by Emma Grace Brown
It is important to recognize that the ideal time to leave an abusive relationship may never come and that it’s best to act quickly.
Too many people in abusive relationships wait until the perfect time arises for moving out. One reason might be because the whole idea of escaping domestic abuse unharmed can seem intimidating. But it’s essential to recognize that the ideal time may never come and that it’s best to act quickly.
Below, Safe Speaks provides some practical planning tips for moving out of your dangerous situation and finding a new place to live. Even if you don’t have time to devise a detailed safety plan and follow all of the steps listed here, you can use them as a guide and take the tips that help you the most.
Making Your Escape
Let’s start with steps you can take to exit your current circumstances. While it helps to prepare as much as you can, the most important thing to remember is that you want to act swiftly.
Prepare for your move
The best time to start planning your escape is now. The more you think about the details, the smoother the process will be, even if you’re not planning on leaving today. You will likely need some money once you go, so consider setting up a checking or savings account in your name that you can begin putting cash into.
Make sure you have all of your most essential items and documents organized so that you can take them with you at a moment’s notice. It can also help to have a secret phrase or signal for indicating to your loved ones, friends, and neighbors when it is time to act. And you will want to start planning out the details of your move, such as researching a new place to live, finding shelters in your new area, and determining the best day and time to make your exit.
Execute your plan
When moving day arrives, confirm the schedule and details with the professional movers or supporters assisting you. Have your bag of essential items ready to go, and look to grocery stores, manufacturing companies, and other establishments that can give you free moving boxes. Also, if there are any weapons in your home, try to make them as hard to access as possible.
Ideally, you will be able to pick up your children from school before leaving town. But if that isn’t possible, speak with school officials about removing your abusive partner’s release privileges to ensure your children stay safe until you can get them.
If your partner has been surveilling your cell phone, be sure to get rid of it before you leave and change the passwords on all your email, social media, and other web accounts. Consider getting a temporary phone to use as you make the transition.
Think about the future
Even after you make your escape, you will need to take steps to establish a brighter future. This is when you will lay the groundwork for keeping yourself and your children safe in the days and years ahead. Depending on your specific situation, you may need to:
- Make multiple copies of your protective order.
- Ask your landlord for a waiver on your security deposit.
- Develop a new daily routine.
- Notify your employer and other people you regularly see about your situation.
- Change your phone number.
Finding a Home
Once you’ve removed yourself (and your children) from danger, consider these tips for choosing a new place to live and connecting with local resources:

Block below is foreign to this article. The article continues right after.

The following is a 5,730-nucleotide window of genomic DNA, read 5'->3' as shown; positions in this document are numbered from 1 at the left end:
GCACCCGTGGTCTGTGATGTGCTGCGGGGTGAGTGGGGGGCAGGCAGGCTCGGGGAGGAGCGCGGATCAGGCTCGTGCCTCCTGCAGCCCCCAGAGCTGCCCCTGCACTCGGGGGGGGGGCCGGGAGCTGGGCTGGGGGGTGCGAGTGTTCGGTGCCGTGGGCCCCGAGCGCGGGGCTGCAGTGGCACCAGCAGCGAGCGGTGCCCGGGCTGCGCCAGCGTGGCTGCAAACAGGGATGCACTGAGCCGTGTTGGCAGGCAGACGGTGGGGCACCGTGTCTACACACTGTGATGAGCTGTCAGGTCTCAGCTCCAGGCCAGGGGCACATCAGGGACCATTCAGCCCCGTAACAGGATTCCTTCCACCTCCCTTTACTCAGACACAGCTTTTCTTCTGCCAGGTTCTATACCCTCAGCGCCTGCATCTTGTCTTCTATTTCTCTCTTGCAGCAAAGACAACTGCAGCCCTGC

Evaluate your budget
Many abuse survivors find housing in free shelters after escaping their situations. While this can be an excellent temporary solution, you may be thinking about getting your own home and setting up a new life for yourself.
The first step is to take a close look at your budget and figure out what kind of home you can afford. You can do this by factoring in your annual income, monthly expenses, cash available for a down payment, mortgage type, and other elements. And don’t forget to consider the cost of living in your new location.
Consider the location
When choosing a location for your new life, you will want to think about your quality of life. Are there any promising job opportunities nearby? Do any of your friends or loved ones live in the area? Also, look for the nearest abuse shelter or organization to know where to turn if you run into problems.
Throughout the process, keep in mind that positioning yourself for a promising future is critical at this time. Be careful who you tell about your relocation, and make sure your family and friends know not to share information concerning your new life. And, of course, ensure that your new location provides enough distance and safety from your abusive partner.
Look for community services
Finally, escaping your dangerous situation provides an ideal opportunity to rediscover yourself and engage your interests. See if there are any community services in the area you are moving to. This could include fitness facilities, recreational sports parks, art studios, support groups, and other services that could improve your overall quality of life.
If you are in an abusive relationship, don’t wait any longer to get out. Try to plan your steps now to act quickly when you decide to escape. Remember that you may not have time to follow all the steps above, and you may forget a detail or two. But hashing out a strategy and hitting most of your goals will position you and your children for a future filled with hope!
Would you like to read more helpful content or learn about how our global movement helps fight gender-based violence and abuse? Visit our website SafeSpeaks.org today and subscribe to our blogs!